Home of the Practically Perfect Pink Phlox and other native plants for pollinators

Monday, April 9, 2012

Gardeners, Do Yourselves A Big Favor

Get the best wildflower book you can find for your part of the gardening world. You won't be sorry.
Phlox pilosa ( Polemoniaceae) and Aquilegia canadensis (Ranunculaceae)
Not only will you learn to identify wildflowers, but, the best wildflower books should also give you a good foundation in plant families,  a description of the plants characteristics and where the plant is found growing. 
Phlox family with it's characteristic fused and perfect five petals
I love wildflowers and love reading about them. So, when friends ask me to identify wildflowers they've seen in the woods or in someone's garden, it's a fun task.  Sometimes it's challenging, but, with a decent photo, my go to books, the internet and being able to place a plant in its family, it's not too difficult to find and id! 
The best wildflower books are chock full of important information and my favorite all around wildflower book has an excellent flower color key and an overview of the geographic regions/physiographic provinces that make up Tennessee.  It even lists plants that have naturalized in our regions, like Lunaria anua, which is a member of the Mustard family.  So are the toothworts~those beautiful spring ephemerals that  didn't last through our hot March weather.

Baptisia australis Bean/pea familywith standards, wings and keel
 I found out early on that I garden in the Central Basin province of Tennessee, with shallow, nearly neutral  clay soil.  Knowing this helps me understand why Frances/fairegarden, who gardens in the Ridge and Valley province and I have very different results with the same plants.  This is even true for my friend Paul's garden which is less than 10 miles from my house.  His garden is on one of the many ridges that surrounds Nashville, it's also on thin, rocky soil, but it can support acid loving plants that I  have to work hard to make happy.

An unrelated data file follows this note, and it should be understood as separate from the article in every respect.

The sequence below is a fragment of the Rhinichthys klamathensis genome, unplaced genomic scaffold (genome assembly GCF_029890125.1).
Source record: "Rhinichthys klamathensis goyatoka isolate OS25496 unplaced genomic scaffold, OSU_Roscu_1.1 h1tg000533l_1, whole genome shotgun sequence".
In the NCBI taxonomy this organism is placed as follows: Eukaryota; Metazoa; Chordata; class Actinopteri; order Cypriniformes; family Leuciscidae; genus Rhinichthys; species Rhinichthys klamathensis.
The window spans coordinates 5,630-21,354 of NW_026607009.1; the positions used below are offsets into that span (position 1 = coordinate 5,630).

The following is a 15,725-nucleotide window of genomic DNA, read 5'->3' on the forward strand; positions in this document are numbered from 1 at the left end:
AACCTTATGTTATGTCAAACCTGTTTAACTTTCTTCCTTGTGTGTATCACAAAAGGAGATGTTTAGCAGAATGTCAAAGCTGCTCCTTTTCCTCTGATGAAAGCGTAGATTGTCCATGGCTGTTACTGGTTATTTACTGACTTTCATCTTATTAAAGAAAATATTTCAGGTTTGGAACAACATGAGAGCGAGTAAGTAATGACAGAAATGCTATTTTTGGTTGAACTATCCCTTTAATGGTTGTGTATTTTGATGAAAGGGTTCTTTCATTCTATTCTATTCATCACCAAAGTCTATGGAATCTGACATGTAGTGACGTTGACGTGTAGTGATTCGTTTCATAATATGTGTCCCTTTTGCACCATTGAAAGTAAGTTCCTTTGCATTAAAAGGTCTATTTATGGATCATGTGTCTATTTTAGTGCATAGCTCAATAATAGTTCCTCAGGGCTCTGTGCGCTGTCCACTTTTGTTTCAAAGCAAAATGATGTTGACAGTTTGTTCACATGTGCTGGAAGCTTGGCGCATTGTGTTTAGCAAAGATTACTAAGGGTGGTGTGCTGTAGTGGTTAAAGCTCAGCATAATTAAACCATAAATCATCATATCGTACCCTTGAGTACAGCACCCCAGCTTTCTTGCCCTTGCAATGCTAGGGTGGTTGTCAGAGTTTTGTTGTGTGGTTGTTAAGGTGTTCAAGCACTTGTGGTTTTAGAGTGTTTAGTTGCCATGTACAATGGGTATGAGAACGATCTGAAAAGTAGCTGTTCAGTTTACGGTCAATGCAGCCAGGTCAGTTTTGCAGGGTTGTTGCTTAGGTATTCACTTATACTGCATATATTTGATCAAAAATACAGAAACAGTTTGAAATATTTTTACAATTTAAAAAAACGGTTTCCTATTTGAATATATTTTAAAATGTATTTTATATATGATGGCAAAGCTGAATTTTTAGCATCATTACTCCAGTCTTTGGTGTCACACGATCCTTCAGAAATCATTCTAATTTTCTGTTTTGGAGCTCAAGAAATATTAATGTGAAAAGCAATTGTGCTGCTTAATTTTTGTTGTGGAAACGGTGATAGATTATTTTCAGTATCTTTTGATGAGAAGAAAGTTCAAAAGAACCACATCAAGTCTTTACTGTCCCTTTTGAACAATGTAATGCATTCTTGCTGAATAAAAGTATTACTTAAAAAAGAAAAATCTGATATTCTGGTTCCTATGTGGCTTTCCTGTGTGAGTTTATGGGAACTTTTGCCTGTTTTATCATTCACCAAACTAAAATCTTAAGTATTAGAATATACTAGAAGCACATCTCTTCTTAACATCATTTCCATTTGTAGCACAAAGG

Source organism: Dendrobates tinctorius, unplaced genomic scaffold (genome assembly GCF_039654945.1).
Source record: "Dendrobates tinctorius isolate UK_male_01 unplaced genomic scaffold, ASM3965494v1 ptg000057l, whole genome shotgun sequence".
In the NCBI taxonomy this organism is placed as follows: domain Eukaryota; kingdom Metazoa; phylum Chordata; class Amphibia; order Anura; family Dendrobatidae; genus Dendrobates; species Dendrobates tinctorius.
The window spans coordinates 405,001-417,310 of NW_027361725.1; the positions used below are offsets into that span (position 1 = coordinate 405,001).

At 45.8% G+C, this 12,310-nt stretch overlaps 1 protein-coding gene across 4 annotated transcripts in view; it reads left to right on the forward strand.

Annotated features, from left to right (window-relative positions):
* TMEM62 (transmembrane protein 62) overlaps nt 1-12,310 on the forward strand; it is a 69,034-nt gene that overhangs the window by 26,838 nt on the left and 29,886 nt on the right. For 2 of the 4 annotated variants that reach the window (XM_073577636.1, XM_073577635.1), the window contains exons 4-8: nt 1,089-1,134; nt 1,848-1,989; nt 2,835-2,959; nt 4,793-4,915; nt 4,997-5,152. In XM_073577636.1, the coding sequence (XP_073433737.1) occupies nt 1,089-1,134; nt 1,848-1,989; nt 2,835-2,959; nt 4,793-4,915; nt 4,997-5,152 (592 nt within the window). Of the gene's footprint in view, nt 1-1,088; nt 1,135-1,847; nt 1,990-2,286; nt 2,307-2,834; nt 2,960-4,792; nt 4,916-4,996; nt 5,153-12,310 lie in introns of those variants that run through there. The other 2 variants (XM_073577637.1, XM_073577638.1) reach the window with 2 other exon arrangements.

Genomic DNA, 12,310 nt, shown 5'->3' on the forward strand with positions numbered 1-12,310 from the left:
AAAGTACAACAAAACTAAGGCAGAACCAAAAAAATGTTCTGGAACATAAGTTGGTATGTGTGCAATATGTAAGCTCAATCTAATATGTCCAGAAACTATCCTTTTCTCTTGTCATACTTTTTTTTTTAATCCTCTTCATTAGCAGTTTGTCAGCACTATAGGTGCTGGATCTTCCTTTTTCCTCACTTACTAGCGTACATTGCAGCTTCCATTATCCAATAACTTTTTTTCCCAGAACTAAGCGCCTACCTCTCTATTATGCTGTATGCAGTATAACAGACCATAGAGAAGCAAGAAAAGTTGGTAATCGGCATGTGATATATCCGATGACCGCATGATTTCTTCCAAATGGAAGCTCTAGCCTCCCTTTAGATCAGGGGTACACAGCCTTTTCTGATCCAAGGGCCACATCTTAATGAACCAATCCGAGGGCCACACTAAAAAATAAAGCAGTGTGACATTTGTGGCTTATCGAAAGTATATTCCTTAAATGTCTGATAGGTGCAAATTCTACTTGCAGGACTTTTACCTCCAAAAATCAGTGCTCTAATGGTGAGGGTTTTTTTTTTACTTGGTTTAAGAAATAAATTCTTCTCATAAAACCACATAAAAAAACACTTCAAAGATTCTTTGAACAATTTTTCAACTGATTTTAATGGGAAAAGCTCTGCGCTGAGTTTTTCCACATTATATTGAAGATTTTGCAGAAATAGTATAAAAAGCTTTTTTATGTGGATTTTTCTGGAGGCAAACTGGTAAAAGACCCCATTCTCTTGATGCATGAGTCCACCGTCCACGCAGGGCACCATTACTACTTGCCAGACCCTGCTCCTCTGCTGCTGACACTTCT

Lily, Phlox, Buttercup, Waterleaf and Mustard family represented
Besides dazzling your family and friends while hiking in local natural areas, having a general knowledge of plant families can help to identify wildflowers that you see and might want to try growing in your garden.

Upper leaves are the standard, middle the wings and the bottom is the keel
That's how I was able to identify Partridge Pea/Chamaecrista fasciculata at Radnor Lake last summer. (here for its story) Partridge Pea is a fab Fabaceae with  characteristic flowers comprised of standards, wings and keels and distinctive compound pinnate leaves! 
Trillium grandiflorum is a member of the Lily Family
Naturally, plants don't always fit into a handy set of characteristics, that would be too easy, but,  getting to know the typical characteristics is a good start.  

Take a look at two Buttercup family members that are endemic to my garden.  All Buttercup family members have colorful sepals instead of petals. 
Enemion biternatum/False rue-anemone has 5 petal like sepals

False rue-anemone has the usual  five colored sepals instead of petals.  Usual is used because not all members have just 5 sepals.  (Sepals are usually part of the calyx).

Rue-anemone/Thalictrum thalictroides has five to ten showy white to pinkish sepals and can be easily confused with False rue-anemone. That's when knowing a plant's leaf shape really helps! (A photograph of all of the plant is helpful for comparisons in your plant books or an Online source.)
Western Daisy/Astranthium integrifolium is a native annual in the Asteraceae family